In that case, the draft of the new EU Data Act must suit you well. Is it a suitable lever for getting the data you need?
Orben: The EU Data Act is intended to ensure data access for the private and public sectors and to set incentives for data sharing. In the current version of the Data Act, access to data for criminal prosecution is still excluded in Art. 16(2). However, if the traffic violation that led to an accident is of criminal relevance, then the principle of legality requires the police to initiate prosecution measures. Against this background, access to vehicle data in road crash investigations must also be permissible for criminal prosecution – the draft version of the Data Act must therefore be adapted accordingly. As a whole, however, the EU Data Act is a viable approach to regulating the data access necessary for the police to perform their duties.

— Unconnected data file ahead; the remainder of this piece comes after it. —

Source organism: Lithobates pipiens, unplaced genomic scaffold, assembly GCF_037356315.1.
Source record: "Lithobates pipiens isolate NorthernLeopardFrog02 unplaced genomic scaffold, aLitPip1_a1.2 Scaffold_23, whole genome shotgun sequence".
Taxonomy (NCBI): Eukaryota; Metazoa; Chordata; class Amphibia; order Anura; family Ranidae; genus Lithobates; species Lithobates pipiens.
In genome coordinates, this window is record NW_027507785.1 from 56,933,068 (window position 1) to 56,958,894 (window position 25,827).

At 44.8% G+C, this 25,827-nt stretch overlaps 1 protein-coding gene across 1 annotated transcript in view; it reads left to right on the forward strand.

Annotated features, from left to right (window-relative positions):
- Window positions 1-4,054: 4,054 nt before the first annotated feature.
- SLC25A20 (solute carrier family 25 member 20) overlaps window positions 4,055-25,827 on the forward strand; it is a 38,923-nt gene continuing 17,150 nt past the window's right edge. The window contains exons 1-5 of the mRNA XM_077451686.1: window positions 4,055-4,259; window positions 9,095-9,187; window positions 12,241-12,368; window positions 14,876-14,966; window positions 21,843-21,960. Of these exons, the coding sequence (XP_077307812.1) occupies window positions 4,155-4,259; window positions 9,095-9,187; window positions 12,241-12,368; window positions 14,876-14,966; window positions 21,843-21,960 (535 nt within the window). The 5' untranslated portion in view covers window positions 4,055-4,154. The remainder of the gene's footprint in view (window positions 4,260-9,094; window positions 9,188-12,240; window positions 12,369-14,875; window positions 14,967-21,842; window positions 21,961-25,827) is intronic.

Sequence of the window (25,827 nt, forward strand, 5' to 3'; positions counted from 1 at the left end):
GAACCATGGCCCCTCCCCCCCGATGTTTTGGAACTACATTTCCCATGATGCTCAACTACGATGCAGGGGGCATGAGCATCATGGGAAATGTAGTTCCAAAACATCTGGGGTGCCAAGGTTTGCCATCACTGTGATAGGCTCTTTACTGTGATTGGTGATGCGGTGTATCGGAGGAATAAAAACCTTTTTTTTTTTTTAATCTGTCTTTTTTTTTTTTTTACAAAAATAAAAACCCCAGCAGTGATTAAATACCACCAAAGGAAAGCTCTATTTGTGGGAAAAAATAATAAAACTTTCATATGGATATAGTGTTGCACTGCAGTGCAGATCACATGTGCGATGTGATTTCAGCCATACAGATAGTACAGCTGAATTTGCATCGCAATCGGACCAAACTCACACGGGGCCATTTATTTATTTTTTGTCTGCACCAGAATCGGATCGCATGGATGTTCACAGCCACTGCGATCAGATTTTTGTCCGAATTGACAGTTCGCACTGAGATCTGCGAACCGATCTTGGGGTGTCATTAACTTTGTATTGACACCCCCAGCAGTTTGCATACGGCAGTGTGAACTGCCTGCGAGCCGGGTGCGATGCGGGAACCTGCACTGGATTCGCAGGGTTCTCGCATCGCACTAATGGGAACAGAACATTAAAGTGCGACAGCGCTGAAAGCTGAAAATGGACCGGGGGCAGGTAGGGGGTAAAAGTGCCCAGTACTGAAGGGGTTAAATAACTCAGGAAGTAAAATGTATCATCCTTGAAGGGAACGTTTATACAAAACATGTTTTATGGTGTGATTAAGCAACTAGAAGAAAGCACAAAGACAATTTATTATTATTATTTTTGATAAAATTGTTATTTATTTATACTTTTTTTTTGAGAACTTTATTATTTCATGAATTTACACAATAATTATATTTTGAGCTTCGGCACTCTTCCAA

What can the Data Act do in terms of data access?
Orben: The Data Act obliges product manufacturers – and therefore also vehicle manufacturers – to ensure data transparency. Users shall have easy access to data generated by the product, in this case the vehicle. Users must also be informed about how they can gain access to the data. This means that an important prerequisite has already been met: We must create a simple and concrete way to access the data. This path should also allow sovereign authorities such as the police to gain access if this is necessary to fulfill their duties.
What might this path to data access look like?